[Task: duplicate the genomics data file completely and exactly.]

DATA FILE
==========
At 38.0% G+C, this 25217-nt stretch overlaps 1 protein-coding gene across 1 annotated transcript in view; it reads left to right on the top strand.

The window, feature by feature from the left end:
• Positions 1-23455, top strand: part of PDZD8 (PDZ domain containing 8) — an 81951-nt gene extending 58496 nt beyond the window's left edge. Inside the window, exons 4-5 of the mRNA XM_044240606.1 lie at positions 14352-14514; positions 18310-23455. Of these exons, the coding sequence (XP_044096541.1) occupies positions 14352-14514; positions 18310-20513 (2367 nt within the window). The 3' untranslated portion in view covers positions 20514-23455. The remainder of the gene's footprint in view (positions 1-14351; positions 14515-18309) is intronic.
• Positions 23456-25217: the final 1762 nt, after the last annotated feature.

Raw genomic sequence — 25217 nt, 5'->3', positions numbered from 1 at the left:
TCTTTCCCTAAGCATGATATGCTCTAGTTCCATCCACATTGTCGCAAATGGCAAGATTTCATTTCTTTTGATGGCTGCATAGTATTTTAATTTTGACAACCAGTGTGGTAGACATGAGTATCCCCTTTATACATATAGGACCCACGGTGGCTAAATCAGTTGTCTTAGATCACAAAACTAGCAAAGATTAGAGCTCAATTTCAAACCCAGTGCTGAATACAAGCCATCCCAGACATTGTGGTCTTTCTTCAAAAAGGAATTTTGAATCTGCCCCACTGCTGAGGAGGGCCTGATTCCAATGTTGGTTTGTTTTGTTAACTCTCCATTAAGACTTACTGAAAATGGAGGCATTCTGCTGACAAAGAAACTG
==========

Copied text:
At 38.0% G+C, this 25217-nt stretch overlaps 1 protein-coding gene across 1 annotated transcript in view; it reads left to right on the top strand.

The window, feature by feature from the left end:
• Positions 1-23455, top strand: part of PDZD8 (PDZ domain containing 8) — an 81951-nt gene extending 58496 nt beyond the window's left edge. Inside the window, exons 4-5 of the mRNA XM_044240606.1 lie at positions 14352-14514; positions 18310-23455. Of these exons, the coding sequence (XP_044096541.1) occupies positions 14352-14514; positions 18310-20513 (2367 nt within the window). The 3' untranslated portion in view covers positions 20514-23455. The remainder of the gene's footprint in view (positions 1-14351; positions 14515-18309) is intronic.
• Positions 23456-25217: the final 1762 nt, after the last annotated feature.

Raw genomic sequence — 25217 nt, 5'->3', positions numbered from 1 at the left:
TCTTTCCCTAAGCATGATATGCTCTAGTTCCATCCACATTGTCGCAAATGGCAAGATTTCATTTCTTTTGATGGCTGCATAGTATTTTAATTTTGACAACCAGTGTGGTAGACATGAGTATCCCCTTTATACATATAGGACCCACGGTGGCTAAATCAGTTGTCTTAGATCACAAAACTAGCAAAGATTAGAGCTCAATTTCAAACCCAGTGCTGAATACAAGCCATCCCAGACATTGTGGTCTTTCTTCAAAAAGGAATTTTGAATCTGCCCCACTGCTGAGGAGGGCCTGATTCCAATGTTGGTTTGTTTTGTTAACTCTCCATTAAGACTTACTGAAAATGGAGGCATTCTGCTGACAAAGAAACTG